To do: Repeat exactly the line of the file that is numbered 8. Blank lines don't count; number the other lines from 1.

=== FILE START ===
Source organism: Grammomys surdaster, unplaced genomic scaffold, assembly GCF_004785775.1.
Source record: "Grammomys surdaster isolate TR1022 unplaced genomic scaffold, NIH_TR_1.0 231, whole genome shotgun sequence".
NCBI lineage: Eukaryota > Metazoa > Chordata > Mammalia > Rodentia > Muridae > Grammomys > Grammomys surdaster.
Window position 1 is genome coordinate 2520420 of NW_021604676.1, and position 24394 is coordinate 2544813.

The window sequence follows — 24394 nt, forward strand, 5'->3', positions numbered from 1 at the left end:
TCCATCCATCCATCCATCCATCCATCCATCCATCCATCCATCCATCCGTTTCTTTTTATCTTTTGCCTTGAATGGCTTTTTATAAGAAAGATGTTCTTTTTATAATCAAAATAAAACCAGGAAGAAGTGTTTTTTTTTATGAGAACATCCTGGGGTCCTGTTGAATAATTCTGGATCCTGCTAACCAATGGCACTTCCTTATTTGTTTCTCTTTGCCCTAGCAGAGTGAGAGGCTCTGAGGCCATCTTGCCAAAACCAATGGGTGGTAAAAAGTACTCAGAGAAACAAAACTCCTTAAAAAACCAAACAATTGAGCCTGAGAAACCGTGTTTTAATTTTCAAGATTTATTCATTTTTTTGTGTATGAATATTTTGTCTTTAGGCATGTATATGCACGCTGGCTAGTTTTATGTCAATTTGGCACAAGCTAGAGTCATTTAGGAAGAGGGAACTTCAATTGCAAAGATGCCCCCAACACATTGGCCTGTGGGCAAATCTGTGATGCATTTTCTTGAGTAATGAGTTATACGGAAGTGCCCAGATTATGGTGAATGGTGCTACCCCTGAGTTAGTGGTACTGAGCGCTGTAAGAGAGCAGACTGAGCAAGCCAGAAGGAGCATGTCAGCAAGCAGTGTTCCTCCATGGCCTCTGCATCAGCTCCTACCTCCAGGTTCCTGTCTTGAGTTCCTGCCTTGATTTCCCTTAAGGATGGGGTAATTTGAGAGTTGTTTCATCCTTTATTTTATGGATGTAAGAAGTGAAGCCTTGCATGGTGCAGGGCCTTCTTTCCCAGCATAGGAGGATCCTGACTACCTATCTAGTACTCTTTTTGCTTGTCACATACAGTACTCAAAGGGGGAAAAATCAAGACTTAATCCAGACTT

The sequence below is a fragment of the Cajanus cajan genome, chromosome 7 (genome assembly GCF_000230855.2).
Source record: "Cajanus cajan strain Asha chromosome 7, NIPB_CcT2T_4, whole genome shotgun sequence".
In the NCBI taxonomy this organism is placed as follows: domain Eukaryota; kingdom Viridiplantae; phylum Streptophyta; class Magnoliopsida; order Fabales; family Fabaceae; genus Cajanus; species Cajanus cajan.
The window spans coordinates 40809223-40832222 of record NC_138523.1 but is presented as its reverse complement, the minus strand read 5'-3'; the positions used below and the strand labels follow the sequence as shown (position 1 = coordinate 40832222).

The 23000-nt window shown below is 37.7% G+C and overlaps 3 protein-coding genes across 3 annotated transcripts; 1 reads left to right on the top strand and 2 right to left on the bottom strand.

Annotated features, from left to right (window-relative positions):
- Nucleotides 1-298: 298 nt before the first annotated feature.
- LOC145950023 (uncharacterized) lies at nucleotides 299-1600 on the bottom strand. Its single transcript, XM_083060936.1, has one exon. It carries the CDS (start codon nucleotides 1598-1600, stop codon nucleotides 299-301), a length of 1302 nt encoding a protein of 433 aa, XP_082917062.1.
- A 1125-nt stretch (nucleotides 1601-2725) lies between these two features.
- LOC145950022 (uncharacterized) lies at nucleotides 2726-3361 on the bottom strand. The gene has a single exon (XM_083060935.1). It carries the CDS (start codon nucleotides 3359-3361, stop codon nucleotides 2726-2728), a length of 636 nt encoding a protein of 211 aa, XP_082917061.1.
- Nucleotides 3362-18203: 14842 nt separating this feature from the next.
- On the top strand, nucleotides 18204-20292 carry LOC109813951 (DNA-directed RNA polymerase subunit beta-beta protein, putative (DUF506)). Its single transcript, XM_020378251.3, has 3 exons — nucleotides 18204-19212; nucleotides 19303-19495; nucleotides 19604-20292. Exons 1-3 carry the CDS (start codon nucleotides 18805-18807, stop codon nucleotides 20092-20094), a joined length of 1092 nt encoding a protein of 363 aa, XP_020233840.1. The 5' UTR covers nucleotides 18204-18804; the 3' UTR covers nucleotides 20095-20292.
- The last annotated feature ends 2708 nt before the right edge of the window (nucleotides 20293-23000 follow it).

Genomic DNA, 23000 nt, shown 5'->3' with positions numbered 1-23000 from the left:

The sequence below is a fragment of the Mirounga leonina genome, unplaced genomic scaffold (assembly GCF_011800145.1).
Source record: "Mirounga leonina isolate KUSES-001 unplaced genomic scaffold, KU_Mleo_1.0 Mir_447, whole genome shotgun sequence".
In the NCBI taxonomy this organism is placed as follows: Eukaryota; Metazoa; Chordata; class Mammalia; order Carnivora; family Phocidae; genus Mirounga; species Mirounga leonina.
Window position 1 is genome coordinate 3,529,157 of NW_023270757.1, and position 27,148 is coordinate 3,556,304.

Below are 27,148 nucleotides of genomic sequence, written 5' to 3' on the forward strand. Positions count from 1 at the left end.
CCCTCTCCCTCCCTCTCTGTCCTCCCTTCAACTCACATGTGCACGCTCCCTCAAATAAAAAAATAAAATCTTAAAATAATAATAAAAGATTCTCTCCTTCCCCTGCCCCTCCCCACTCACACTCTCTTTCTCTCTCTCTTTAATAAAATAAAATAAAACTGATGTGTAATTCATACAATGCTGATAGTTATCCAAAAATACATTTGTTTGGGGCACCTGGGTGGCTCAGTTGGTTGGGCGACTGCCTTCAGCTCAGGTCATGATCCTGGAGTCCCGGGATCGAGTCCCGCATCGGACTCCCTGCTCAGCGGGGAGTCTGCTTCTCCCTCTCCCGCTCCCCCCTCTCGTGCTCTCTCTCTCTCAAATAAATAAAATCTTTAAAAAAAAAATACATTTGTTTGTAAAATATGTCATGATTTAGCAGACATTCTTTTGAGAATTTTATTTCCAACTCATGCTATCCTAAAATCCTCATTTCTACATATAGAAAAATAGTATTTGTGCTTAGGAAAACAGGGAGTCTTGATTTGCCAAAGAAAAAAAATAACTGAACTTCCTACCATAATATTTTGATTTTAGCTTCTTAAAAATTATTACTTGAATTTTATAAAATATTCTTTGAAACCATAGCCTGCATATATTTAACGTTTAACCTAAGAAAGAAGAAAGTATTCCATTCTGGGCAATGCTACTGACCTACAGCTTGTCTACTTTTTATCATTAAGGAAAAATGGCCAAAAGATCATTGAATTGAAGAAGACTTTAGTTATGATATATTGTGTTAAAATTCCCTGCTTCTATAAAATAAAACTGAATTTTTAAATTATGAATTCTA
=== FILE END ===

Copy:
Source record: "Cajanus cajan strain Asha chromosome 7, NIPB_CcT2T_4, whole genome shotgun sequence".